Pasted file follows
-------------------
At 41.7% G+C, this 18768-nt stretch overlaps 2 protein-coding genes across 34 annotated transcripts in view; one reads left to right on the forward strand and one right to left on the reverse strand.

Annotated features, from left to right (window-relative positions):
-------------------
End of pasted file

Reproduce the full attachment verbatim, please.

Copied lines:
At 41.7% G+C, this 18768-nt stretch overlaps 2 protein-coding genes across 34 annotated transcripts in view; one reads left to right on the forward strand and one right to left on the reverse strand.

Annotated features, from left to right (window-relative positions):